Another fake Euronews report has been brought to our attention, claiming our fact-checking unit, The Cube, has investigated the cryptocurrency links of a top Ukrainian official. Euronews never published such a report and our logo and text have been used without our permission.


A fake Euronews video is being shared online claiming our fact-checking segment The Cube has investigated cryptocurrency links with a senior Ukrainian official.

The doctored BBC report claims that Andriy Yermak, the Head of the Office of Ukrainian President Volodymyr Zelenskyy, has hidden “€100 million in a cryptocurrency wallet” after a cyberattack hit Binance, allegedly exposing the data of millions of crypto wallet holders.

No such investigation has ever been conducted by The Cube. No such video has ever been produced or published by Euronews. 

Moreover, we found no mention of such an incident reported by other media that could prove these allegations are authentic. 

The video has been digitally altered to use Euronews’ graphics and logo without our permission.

We are taking steps to have it deleted from all platforms and we are actively investigating where this edited video comes from.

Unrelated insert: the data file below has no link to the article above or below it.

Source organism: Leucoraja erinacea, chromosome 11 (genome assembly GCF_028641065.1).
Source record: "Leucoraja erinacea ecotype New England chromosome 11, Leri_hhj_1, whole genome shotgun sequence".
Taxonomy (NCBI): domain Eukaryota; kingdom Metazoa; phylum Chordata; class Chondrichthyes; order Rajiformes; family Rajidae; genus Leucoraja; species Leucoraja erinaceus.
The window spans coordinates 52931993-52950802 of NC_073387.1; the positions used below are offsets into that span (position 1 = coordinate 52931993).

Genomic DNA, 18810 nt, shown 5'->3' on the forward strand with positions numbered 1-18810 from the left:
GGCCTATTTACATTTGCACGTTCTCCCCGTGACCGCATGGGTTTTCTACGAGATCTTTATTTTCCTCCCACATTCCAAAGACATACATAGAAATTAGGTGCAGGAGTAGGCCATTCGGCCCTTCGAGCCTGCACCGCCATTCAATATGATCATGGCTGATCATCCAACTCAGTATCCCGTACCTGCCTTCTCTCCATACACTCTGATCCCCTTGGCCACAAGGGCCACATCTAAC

A common technique used by propagandists

This propaganda technique of digitally altering and faking reports from reputable news outlets has become increasingly common since Russia’s full-scale invasion of Ukraine. 

Most of the time, anti-Ukrainian narratives are spread to try to disparage Kyiv and its government. 

By using the same graphics and logos as well-known international media, the propagandists hope to create a sense of legitimacy and dupe social media users into sharing these false reports. 

This is not the first time the Euronews logo and font have been copied to spread disinformation.

In August 2023, a screenshot from a doctored Euronews report was by pro-Kremlin channels, targeting Ukrainian refugees in Germany.

Some social media users falsely claimed Euronews produced and published a report alleging Ukrainian refugees in Germany attacked a man after confusing his Slovenian flag for a Russian one. 

In October 2022, a fake video spread online claiming to show a Euronews report about a Russian art auction.

The clip falsely alleged that an auction house had invited art collectors to donate paintings by Russian artists and then to “publicly destroy” them and send the proceeds to Ukraine’s military.